Anne Mason: 15:03 Oh man. [inaudible 00:15:05] it's huh? That's, let me think about this one for a moment, (laughs).

Emy diGrappa: 15:11 Is that a tough one? Yeah.

Anne Mason: 15:15 It is. I think when I, when I look specifically to the realm of the theater, I probably have been the most shaped by two individuals. One would be Stephanie Gularte, who was the founder and artistic director of Capital Stage Company, where I did my apprenticeship in Sacramento. And she recognized a niche in her community for these bold thought provoking plays that brought community together and- and used that platform to elevate questions of equity and social justice. And she really showed me that it was possible for a woman to do that, to be an artistic director in a field that at the time was, and- and still, unfortunately to an extent is predominantly led by older white men.

That was eye opening for me and really gave me the- the juice to come home and do it myself. And then once being back here in Laramie, I think that there are two relationships that- that really support me and keep me going both on a personal level and on a, on an artistic work level. One would be with my dear colleague, Landy Lockhart, who works at the University of Wyoming, but she has also been by my side on so many artistic endeavors. We've designed with one another, directed with one another, acted with one another, and talked with one another. And we just have a real parallel view of how to approach the art and can just bounce ideas off of one another and hold each other accountable, which is really wonderful to help us keep moving forward.

And then the other major influence in my life would be my mother, Linda Earl. And she is one who, she actually is the- the treasurer on the board of directors of relative theatrics. She, we write grants together. We balance the budget together. She, uh, manages the box office at all of our performances. She's really bought into this- this company that I built in such a beautiful way. And- and I mean, I've always loved my mom and she has always been a phenomenal role model for me, taught me how to, how to approach the world with compassion, how to be empathetic, how to be responsible, how to- to engage with others in- in a wonderful way. But as the theater company has grown, we also have blossomed this adult friendship that is so beautiful and I- I never would have expected otherwise.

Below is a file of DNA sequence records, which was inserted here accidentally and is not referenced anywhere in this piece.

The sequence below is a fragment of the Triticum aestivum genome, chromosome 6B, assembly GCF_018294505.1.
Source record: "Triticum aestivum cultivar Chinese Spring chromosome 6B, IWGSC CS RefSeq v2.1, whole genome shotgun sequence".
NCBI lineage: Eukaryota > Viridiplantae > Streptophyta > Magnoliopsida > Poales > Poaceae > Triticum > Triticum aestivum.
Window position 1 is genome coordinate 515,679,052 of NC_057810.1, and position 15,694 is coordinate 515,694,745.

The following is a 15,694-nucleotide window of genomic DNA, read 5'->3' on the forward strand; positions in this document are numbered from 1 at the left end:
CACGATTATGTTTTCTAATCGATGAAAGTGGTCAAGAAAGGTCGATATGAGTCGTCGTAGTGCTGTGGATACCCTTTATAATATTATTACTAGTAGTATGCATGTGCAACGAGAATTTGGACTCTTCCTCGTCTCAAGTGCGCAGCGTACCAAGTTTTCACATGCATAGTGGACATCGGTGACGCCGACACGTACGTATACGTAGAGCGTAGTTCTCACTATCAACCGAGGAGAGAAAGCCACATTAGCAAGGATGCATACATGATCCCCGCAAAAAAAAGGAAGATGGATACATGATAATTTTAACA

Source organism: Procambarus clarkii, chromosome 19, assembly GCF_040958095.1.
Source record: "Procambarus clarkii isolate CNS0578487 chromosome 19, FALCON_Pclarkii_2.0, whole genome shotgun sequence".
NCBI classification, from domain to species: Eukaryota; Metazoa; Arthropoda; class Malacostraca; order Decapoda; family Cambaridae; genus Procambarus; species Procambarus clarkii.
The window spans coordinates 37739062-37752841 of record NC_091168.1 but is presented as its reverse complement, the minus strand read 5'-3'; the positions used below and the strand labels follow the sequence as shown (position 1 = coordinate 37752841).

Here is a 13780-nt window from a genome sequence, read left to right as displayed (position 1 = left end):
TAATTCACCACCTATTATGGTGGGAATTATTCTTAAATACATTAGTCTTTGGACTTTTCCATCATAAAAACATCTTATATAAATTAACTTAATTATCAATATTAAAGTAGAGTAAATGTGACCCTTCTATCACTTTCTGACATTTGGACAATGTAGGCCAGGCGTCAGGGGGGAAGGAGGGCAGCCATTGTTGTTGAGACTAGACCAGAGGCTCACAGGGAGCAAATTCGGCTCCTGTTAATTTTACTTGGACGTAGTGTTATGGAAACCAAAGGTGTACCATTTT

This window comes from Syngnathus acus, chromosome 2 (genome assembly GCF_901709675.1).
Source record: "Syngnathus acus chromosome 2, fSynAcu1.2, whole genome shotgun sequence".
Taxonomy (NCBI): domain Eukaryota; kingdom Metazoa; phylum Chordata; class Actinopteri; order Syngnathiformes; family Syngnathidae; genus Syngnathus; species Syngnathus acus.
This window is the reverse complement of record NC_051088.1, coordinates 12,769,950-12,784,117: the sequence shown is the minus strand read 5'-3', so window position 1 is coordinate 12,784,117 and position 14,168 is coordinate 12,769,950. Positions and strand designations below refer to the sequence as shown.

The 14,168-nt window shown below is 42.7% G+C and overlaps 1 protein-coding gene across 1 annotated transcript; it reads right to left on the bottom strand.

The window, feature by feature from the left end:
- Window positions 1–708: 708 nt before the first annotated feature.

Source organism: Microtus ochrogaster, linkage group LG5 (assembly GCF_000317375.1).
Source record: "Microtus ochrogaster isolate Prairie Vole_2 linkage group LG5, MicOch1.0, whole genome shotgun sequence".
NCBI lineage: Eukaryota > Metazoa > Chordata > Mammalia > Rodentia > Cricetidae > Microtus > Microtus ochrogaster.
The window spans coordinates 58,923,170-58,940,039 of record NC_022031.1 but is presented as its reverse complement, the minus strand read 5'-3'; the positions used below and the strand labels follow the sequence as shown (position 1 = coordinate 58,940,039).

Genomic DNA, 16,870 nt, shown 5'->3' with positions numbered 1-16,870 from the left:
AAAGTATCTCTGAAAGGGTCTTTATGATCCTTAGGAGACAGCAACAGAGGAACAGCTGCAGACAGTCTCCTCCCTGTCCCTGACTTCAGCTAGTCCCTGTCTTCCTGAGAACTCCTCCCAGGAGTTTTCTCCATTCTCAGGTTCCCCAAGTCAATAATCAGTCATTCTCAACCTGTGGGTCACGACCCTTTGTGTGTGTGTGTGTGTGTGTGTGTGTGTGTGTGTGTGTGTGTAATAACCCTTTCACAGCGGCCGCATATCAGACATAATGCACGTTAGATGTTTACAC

Emy diGrappa: 18:12 Oh my gosh, that- that is amazing. And that, and you're right, that is really beautiful. What- what is your answer to people when they want to say arts are a luxury and not a necessity that you can live without art, but you can't live without food. What- what is your answer to that?

Anne Mason: 18:33 Well, Emy that gets me so riled up, (laughs). I mean, I- I am a- a huge advocate for the arts and for their role in the entrepreneurial ecosystem. And really just the circle of- of our modern day life. They are an economic driver. They enrich our lives. I mean, think about this time when everyone is in quarantine, they are the- the, they are what keep us sane, they are what keep us connected. People are reading books, they're watching TV and movies. They're listening to music. That's what people are doing to keep sane in quarantine. And that's all the arts. But beyond that, the arts play a key role in the economy. Uh, I mean, gosh, especially in Wyoming, which is a really fascinating case study if you [inaudible 00:19:32] look at the economic impact of arts in the nation, Wyoming is right up there at the top of one of the largest arts economies in the United States.

Emy diGrappa: 19:41 That's [inaudible 00:19:42].

Anne Mason: 19:41 And yet, there is still this myth that artists are paid in passion. And I'm so curious what we have to do to change that conversation for folks to recognize the true value of the arts and what they give back. I mean, there was a study put out by the Economic Research Service and the U.S. Department of Agriculture that found that in rural counties that had performing arts organizations, there was a direct correlation to a higher yield of patents and innovation. And as a state, that's currently looking at how we need to diversify our economy. I strongly believe that we cannot leave the arts and culture sector out of that conversation, that will just drill us into the ground.

Emy diGrappa: 20:30 I know, and it's a super, I mean, it's a double edged sword because when you're out there fundraising and you know, people want it, I mean, it's easy, you know, for people to give to the food bank, right? And it's much harder for them to see the value in giving to the theater, right?